The D.C. Court of Appeals has overturned a man's murder and attempted armed robbery convictions because a jury note was improperly addressed.

Omar A. Euceda had been convicted of first-degree felony murder, two counts of attempted armed robbery and firearms charges in connection with a 2003 incident. On Thursday, the appeals court reversed all of Euceda's convictions, except the one for carrying a pistol without a license.

Euceda and another man were accused of trying to rob two drug dealers in November 2003 and killing one of the dealers, Walter Kirkland, in the process. At Euceda's 2006 trial, eyewitnesses gave confusing and contradictory testimony.

During the deliberations process, the jury sent five notes to the court that Ecueda and his counsel knew about at the time. But when Euceda's lawyer later opened his client's file to begin working on an appeal, he discovered a sixth jury note and found no record that the court had ever responded to it. The note contained detailed questions concerning the attempted armed robbery charges.

Based on an investigation that followed the note's discovery, it appears that a courtroom clerk received the note and told the jurors to refer back to the instructions that the judge gave them before deliberations. The clerk did not alert Euceda or his lawyer to the note.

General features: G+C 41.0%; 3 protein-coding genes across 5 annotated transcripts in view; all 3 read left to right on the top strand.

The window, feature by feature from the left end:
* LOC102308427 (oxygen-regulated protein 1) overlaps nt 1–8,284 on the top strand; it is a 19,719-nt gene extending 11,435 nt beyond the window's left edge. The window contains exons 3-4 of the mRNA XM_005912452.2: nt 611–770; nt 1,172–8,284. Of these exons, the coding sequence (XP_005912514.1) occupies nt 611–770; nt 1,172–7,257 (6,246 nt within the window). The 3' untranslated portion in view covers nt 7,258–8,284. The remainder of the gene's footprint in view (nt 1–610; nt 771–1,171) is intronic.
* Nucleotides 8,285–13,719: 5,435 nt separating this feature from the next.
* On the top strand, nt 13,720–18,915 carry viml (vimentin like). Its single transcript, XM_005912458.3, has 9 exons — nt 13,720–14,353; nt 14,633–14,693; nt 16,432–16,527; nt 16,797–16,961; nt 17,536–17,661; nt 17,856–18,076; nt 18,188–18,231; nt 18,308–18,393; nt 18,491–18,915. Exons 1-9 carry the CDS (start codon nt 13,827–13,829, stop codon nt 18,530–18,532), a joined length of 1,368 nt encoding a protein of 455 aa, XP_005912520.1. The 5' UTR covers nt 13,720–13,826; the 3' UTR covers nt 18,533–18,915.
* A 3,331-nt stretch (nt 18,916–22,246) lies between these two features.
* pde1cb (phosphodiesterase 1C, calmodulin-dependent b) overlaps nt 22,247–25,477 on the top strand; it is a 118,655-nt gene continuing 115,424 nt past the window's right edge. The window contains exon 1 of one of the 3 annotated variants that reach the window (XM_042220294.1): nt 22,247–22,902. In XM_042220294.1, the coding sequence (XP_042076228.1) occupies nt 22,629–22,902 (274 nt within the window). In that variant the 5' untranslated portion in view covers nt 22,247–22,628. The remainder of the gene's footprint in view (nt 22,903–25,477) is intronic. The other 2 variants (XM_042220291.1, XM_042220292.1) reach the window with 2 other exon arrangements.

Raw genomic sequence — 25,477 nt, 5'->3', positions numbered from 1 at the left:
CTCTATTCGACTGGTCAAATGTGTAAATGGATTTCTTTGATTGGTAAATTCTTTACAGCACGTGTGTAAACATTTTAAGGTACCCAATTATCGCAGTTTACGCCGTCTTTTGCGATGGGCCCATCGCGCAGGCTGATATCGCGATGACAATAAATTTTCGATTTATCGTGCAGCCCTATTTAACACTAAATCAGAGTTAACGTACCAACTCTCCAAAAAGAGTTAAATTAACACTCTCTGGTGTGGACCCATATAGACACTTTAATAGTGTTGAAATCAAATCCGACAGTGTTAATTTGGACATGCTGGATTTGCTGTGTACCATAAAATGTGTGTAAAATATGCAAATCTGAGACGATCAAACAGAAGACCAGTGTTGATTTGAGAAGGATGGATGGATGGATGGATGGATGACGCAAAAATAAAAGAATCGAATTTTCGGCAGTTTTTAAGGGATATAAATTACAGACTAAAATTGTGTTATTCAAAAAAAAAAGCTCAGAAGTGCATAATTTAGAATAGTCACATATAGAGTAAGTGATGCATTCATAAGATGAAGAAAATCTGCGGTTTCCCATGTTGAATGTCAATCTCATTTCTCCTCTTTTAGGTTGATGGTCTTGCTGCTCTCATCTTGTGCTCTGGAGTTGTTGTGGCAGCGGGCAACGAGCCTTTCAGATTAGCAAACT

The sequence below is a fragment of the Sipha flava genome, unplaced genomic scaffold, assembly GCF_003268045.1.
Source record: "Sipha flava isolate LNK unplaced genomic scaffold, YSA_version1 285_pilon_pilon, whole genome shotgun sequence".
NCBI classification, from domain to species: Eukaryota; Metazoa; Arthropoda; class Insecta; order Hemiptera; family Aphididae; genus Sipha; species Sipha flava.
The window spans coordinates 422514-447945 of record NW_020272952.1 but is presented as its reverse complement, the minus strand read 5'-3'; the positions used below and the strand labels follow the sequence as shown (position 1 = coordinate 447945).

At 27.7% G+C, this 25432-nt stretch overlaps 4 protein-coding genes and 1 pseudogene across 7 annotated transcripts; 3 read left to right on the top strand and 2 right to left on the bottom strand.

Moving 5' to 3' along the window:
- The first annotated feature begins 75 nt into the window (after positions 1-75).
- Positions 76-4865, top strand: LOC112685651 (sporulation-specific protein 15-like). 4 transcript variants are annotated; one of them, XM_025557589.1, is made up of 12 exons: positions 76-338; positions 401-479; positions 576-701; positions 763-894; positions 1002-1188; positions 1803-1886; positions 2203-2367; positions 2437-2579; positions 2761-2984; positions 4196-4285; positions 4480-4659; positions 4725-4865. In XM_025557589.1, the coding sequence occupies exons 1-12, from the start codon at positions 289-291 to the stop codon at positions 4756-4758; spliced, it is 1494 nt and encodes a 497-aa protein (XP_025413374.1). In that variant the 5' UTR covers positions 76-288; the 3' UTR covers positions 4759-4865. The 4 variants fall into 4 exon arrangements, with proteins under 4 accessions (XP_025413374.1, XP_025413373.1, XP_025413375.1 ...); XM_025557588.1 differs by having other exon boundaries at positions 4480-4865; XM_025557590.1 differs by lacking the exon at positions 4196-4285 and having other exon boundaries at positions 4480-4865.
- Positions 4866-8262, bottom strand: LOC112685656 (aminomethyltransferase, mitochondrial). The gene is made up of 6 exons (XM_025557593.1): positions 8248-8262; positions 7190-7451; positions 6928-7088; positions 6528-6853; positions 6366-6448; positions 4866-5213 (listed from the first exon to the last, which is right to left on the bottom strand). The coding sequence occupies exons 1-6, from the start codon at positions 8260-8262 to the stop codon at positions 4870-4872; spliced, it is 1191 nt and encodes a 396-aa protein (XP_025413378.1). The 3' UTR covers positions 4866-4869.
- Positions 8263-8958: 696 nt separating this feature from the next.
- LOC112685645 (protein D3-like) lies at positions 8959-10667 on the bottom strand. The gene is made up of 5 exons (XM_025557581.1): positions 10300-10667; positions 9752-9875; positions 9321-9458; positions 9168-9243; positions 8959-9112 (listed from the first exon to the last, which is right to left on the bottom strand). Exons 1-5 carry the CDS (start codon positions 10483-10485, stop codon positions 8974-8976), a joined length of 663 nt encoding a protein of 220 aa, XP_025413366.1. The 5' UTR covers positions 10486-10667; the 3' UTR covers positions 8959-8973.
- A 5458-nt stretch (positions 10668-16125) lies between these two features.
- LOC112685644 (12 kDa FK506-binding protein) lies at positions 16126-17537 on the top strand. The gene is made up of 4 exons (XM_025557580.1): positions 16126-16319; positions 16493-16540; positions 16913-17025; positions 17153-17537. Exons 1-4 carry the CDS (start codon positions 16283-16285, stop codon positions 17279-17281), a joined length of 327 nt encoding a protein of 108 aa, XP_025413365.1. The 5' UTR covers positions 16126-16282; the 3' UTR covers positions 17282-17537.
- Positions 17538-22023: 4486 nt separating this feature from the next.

A three-judge appeals court panel determined that the exchange between the clerk and the jury violated Euceda's constitutional right to have his lawyer present at all stages of the prosecution.

The appeals court judges also determined that the clerk's direction that the jurors refer back to their earlier instructions "did not come close to clearing away the jurors' confusion with 'concrete accuracy.'"

It appears from the sixth note that the jury was unsure whether Euceda had done anything that was "reasonably designed to commit" a robbery of Kirkland and his drug-dealing partner at the time of the shooting. The jury wanted to know whether acts committed earlier in the night against others could count toward convicting Euceda for attempted robbery, according to the appeals court opinion.

The indictment charged Euceda with attempting to rob Kirkland and his partner. And Euceda could only be convicted of felony murder if Euceda killed Kirkland while trying to rob him. In response to the note, the court should have made it clear that the jurors couldn't consider acts that Euceda engaged in that were unrelated to the pair of drug dealers named in the indictment, the opinion stated.